If somebody would challenge me to select only one sense to describe India the best, I would choose the taste, the spicy taste that stays with you forever. India was always famous for its spices, the colonialists introduced many spices from India into European gastronomy. We learned from them how to improve the taste of our food in a more playful and healthy way. However, the Indian spicy taste is special, it’s like a magic spell that magnifies your other senses in order to discover India. If you pass the spicy’s test, you’ll open the first door in understanding their culture. I’m saying this because the spicy taste is deeply embedded in Indian culture, they don’t perceive life without eating spicy. It happened during my travel there, to ask non-spicy food and I realized that our perceptions about the level of pungency are very different.
I embraced the spicy taste of Indian food as much as I could because at some point I didn’t bear it, still, I handled to taste most of the food I had the chance to see there. This article is about some of my favorite types of food from different parts of India. My first culinary love in India was discovered at my first breakfast on the street, a special morning with a special “Paneer Paratha”.This is a popular Indian paratha made with a stuffing of paneer, coriander and green chilies. Paneer is the Indian cheese, soft and delicious in all the Indian dishes, made from buffalo milk. Even though I’ve tried the other types of paratha, like “Gobi Paratha” stuffed with flavored cauliflower or “Aloo Paratha” with mashed potatoes, paneer paratha remained my favorite.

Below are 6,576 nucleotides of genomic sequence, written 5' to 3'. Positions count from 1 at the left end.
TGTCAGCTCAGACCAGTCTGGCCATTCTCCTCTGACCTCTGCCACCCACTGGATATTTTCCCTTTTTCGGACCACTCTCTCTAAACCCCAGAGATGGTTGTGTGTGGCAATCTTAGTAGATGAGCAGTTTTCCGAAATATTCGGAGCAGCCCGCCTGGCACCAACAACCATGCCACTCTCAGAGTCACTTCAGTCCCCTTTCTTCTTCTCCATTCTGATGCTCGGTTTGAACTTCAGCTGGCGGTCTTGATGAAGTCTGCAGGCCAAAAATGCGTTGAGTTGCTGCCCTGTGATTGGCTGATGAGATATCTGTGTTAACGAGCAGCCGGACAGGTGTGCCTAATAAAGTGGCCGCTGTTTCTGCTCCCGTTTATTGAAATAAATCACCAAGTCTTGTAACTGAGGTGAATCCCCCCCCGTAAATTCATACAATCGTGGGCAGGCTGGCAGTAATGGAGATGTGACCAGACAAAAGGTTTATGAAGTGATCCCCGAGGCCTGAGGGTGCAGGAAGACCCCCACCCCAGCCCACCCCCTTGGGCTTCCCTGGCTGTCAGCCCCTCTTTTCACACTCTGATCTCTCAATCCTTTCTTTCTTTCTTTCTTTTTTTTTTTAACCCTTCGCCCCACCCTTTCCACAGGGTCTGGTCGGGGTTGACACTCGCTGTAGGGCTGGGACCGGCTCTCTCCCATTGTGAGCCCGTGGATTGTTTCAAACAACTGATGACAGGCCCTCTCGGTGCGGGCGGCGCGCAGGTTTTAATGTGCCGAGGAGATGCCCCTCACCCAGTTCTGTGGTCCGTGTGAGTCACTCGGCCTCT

In Kolkata, I became a fan of Bengali street food, and almost every day I was eating egg rolls with vegetables or chicken. I have to say that I’ve visited Kolkata in January so I wasn’t so afraid to try street food and especially eggs because it wasn’t so hot outside but I’ll think twice during another season. If you don’t like eggs, you could try their spicy noodles with vegetables on a banana leaf, a fresh dish for lunch.
Going further to the south of India, I’ve met the hottest Massala of all Indian food. There I noticed they have a higher endurance of spiciness that for me was unbearable. In Visakhapatnam, I’ve tried for the first time Chicken Biryani, a mixed rice dish originated in South Indian, derived from pilaf varieties brought to the Indian subcontinent by the Arab traders.
As you can notice, Indian food is diverse from region to a region, having different influences, but keeping the spicy taste. Once you’ll get used to it, the spicy taste of India will stay with you forever.